White House Forum on the State of Civil Legal Assistance
Prepared Remarks by
Legal Services Corporation Board Chairman John G. Levi
April 17, 2012
Good afternoon and welcome. I am John Levi, Chairman of the Board of the Legal Services Corporation. Thank you for joining us today for this important forum on the state of civil legal assistance in our country. We are so grateful to the White House for giving us this opportunity to highlight this serious topic, and to our distinguished guests, many of whom have traveled from across the country to be here. The Legal Services Corporation is the single largest funder of civil legal aid for low-income Americans, providing federal grants to 135 non-profit legal aid programs in every state. Established by Congress during the Nixon Administration, the LSC is headed by a bipartisan board of directors whose 11 members are appointed by the President and confirmed by the Senate.
These legal aid programs are great public-private partnerships, obtaining, on average, more than half of their support from non-federal sources together with significant donations of time from private practitioners.
These clinics help women and children escape abusive relationships, families avert foreclosure, protect the elderly from consumer scams and assist veterans struggling to get the benefits and treatment that we owe them. Nearly three of four clients are women, and include Americans of all races, ethnic groups, and ages.
|Chairman Levi's opening remarks at the White House Forum on Civil Legal Assistance|
These programs are overwhelmed with requests for assistance. As a result of the recession, nearly 1 in 5 Americans—63 million people—qualify for LSC-funded civil legal assistance, because they live at or below 125% of the federal poverty guideline. That is an all-time high.
As demand has been rising, the combined funding for LSC programs from federal, IOLTA, state, local and all other sources has dropped from
$960 million in 2010 to $878 million in 2012. The major contributing factor to the significant funding drop is that Congress reduced its LSC appropriation from $420 million in Fiscal 2010 to $348 million in Fiscal 2012.
Not surprisingly, the combination of increased demand and diminished funding has reduced LSC’s ability to meet the civil legal assistance needs of low-income Americans. Recent studies have shown that we are forced to turn away 50 to 80 percent of those seeking help because of inadequate resources. And as a result of the funding drops our programs throughout the country have been forced in the past 2 years to lay off 13% of their attorneys, 15% of their paralegals and 12 ½% of their support staff.
In January, at our LSC annual meeting we were addressed by the Honorable Deannell Reece Tacha, the new Dean of the Pepperdine School of Law and the former Chief Judge of the U.S. Court of Appeals for the Tenth Circuit. Here, in part, is what Dean Tacha said:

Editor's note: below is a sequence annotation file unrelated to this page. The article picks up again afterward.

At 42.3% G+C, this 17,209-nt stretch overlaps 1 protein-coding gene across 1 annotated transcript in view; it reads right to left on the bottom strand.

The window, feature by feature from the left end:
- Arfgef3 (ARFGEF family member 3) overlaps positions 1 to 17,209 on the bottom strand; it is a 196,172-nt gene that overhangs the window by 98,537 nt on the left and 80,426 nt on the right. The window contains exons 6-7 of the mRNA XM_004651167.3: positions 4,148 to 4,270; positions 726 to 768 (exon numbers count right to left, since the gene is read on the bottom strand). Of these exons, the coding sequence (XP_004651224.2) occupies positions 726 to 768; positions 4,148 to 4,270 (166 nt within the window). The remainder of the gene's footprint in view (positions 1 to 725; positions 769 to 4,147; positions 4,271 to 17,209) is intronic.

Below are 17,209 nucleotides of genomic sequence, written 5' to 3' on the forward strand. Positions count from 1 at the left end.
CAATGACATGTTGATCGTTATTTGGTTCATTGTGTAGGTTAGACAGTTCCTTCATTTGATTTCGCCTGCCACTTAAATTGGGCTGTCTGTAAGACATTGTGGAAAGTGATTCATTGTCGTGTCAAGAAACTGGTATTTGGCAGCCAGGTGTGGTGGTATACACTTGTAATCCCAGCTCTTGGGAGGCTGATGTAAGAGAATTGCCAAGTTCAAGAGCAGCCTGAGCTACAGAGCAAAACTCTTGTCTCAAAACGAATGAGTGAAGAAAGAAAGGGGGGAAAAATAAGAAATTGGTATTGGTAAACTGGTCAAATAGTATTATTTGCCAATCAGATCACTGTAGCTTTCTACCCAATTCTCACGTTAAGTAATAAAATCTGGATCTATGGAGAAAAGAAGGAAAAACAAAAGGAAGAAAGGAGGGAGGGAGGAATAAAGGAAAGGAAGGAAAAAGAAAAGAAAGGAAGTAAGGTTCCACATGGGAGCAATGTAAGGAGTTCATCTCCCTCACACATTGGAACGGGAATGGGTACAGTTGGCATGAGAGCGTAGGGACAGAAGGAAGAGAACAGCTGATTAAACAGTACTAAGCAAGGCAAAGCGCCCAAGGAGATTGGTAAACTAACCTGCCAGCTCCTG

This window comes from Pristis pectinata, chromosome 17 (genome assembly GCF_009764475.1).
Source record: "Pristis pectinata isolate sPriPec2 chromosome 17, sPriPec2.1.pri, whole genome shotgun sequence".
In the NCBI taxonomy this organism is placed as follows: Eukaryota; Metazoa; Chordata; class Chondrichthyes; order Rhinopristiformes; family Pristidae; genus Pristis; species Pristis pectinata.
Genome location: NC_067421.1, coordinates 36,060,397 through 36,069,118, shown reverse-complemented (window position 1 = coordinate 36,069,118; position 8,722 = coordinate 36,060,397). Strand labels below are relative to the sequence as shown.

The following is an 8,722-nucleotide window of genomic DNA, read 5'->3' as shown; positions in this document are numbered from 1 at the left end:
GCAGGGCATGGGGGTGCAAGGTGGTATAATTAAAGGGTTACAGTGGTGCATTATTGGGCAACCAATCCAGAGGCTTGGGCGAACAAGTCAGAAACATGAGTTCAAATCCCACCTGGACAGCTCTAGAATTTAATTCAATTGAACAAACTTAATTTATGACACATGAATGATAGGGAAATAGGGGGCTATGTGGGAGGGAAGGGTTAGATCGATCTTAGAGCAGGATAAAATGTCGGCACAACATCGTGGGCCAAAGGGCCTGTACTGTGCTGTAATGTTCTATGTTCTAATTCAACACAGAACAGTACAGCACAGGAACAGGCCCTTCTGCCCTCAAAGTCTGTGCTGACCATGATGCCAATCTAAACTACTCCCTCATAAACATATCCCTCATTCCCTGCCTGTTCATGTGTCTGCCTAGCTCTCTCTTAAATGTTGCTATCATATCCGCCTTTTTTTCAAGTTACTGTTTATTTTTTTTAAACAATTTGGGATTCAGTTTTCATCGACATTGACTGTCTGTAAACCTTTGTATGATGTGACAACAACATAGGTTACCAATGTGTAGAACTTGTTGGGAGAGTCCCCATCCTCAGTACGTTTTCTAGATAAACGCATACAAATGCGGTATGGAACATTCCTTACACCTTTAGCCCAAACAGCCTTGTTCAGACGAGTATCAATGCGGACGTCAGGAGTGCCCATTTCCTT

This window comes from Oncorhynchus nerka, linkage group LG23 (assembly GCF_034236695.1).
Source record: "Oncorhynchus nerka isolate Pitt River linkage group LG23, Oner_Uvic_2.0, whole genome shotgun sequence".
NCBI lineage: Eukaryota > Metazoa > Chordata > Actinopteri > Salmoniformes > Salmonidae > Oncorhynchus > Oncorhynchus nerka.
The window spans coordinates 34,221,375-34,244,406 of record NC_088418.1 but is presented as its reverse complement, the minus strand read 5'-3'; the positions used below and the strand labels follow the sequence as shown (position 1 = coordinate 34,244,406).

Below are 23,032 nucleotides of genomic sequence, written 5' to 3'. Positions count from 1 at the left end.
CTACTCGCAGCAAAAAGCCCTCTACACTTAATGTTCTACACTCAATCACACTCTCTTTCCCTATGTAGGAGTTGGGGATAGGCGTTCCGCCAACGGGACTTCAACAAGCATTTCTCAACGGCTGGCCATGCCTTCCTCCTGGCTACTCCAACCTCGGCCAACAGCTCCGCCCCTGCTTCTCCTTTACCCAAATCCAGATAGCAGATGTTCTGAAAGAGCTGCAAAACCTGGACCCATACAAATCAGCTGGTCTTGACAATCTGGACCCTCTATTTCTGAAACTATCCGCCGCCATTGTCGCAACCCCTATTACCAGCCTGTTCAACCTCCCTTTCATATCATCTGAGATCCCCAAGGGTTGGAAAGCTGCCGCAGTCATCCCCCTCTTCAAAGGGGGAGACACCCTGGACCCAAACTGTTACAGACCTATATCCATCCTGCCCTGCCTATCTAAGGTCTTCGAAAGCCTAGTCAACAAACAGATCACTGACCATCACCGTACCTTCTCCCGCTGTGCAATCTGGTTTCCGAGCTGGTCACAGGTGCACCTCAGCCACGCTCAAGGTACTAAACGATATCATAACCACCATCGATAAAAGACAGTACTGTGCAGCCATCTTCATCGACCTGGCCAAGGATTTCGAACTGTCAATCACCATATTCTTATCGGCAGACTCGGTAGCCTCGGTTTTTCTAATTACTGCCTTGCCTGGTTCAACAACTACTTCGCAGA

“When the great majority of the individuals and small businesses of the nation no longer can, or believe they no longer can, get a lawyer, be represented effectively, go to court, settle their disputes in a fair and impartial way, and be treated like every other citizen, we quite simply, have lost the guiding principle of our republic—equal justice under law. When that goes, the rule of law goes, and when that goes, the great dreams of those patriots who founded and fought for this republic go with it—never to be reclaimed. Something must be done!”
We at LSC agree. We simply cannot let our civil justice system collapse; our nation has promised equal justice for all, and we hope today’s discussion will illuminate the crisis that exists in meeting that promise.
We will hear from two panels. The first will be moderated by Jim Sandman, the Legal Services Corporation President, and includes six executive directors of Legal Services Programs across the country. The second panel, moderated by Martha Minow, Dean of Harvard Law School, will include experts on access to justice, both within and without the federal government. And we will hear from three remarkable speakers, distinguished in the profession and in their service to the country: the Attorney General of the United States, the Chief Legal Adviser to the State Department, and the President of the United States.
Thirty-five years ago, as my father, Edward Levi, ended his service as the Seventy-First Attorney General of the United States, he reminded us in his farewell address that the values on which the country is founded “can never be won for all time—they must always be won anew.” We are all here today in that spirit, and no one understands what is at stake better than the current Attorney General, Eric Holder. A former practicing attorney, a Deputy Attorney General in the Clinton Administration, Attorney General Holder, as one of his early initiatives, established the first Access to Justice office within the Department of Justice. It is my great pleasure to introduce the 82nd Attorney General of the United States, Eric Holder.